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california is considered to be in exceptional drought. that's up over 5% three months ago. some communities are running out of water and are forced to rely on water trucks after their wells dried up. carter evans traveled to the popular northern california tourist town of . carter, good morning. >> reporter: good morning. walking through the 170-year-old town is like taking a step back in time. the same can be said for its water supply here. you see most homes and businesses, well, they use an old well somewhere on the property for their water and the drought has caused many of those wells to run dry. this is what it's come to. businesses like the allegria inn trucking in water so guests can take a shower. >> right now about $600 for 3500 gallons. >> that lasts you about a week you're saying? >> that's lasting about a week. >> inn owner conserves as much as he can using dirty dish water for the flowers and buying new
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lightweight sheets for guest beds. >> you can get more of them into one load of wash and you can cut your water use significantly by going to these sheets. >> reporter: most people across the united states cannot imagine a situation where they turn on the tap and no water comes out. >> that's what happens to julian wells. >> right now there's just no water. >> three nights a week the kitchen is dark and the dining rooms empty. he already pays $3600 a month to fill up this water tank. >> looks like about half i'd say. >> so that will get us through 2 1/2 days of business. >> why don't you just get more water trucked in? >> the problem with that is these towns on the coast are starting to shut off the sale of water. >> so the trucks can't get water to bring to you. >> yeah. >> is this an emergency? >> absolutely. >> ryan roads is in charge of groundwater management for the
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town. >> without rainfall the aquifers are being depleted. >> everything is on the table for a solution, even bringing water by train from 40 miles away. but can neighboring communities spare any? >> people are scared. they don't know what the future is going to bring and they're not likely to want to give up what reserves of water they have. >> because they could be the next town in this trouble? >> they absolutely could be. >> if too many towns shut off the spigot -- >> what happens then? >> we're out of luck. we'll have to start shutting down. >> what's the solution? >> i don't know. i really don't know. >> how can you run a business and live like this? >> well, it's not sustainable, let's just say that. >> reporter: so a big problem here is getting tourists. some 2,000 of them a day to understand just how critical this crisis is. there are signs all over town warning people to conserve water. some businesses are closing their bathrooms and putting port-a-potties outside.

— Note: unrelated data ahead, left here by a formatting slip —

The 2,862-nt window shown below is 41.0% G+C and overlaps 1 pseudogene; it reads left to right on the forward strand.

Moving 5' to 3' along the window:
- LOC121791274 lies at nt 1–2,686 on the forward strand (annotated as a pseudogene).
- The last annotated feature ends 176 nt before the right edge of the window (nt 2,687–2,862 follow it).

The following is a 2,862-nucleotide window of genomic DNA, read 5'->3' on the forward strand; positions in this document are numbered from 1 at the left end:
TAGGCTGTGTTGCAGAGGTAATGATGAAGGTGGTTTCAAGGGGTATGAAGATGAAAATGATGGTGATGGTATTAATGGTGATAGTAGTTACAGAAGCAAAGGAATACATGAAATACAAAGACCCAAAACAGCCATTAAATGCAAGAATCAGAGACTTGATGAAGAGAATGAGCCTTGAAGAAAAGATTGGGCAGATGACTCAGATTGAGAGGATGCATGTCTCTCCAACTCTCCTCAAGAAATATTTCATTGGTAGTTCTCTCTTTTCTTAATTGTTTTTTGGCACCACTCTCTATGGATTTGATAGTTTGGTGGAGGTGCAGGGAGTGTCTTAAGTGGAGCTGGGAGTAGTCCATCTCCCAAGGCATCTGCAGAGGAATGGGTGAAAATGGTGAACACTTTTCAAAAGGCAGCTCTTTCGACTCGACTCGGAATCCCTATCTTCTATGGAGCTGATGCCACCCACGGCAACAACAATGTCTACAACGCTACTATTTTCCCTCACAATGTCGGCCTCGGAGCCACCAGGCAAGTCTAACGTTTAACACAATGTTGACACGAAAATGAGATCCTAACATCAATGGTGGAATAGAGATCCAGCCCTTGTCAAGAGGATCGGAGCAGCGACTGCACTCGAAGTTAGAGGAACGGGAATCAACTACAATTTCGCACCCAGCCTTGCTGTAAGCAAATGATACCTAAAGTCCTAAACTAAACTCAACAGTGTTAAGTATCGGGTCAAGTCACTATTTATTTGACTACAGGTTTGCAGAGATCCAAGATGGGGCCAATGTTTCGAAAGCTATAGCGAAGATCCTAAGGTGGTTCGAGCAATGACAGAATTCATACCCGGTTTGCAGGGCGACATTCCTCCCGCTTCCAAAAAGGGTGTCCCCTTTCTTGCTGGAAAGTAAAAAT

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want to avoid trucking in water
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still ahead, new questions about how police respond to mental health calls after body camera video shows a sheriff's deputy pinning a teenage girl to the ground. and what is causing hundreds of flights to be canceled across the country just when people are going on vacation? you know that is not a good " we thank you for that. we'll be right back. (phone notification) where we've just lowered our auto rates. ♪ ♪ ♪ ♪ and savings like that will have you jumping for joy. now, get new lower auto rates with allstate. because better protection costs a whole lot less.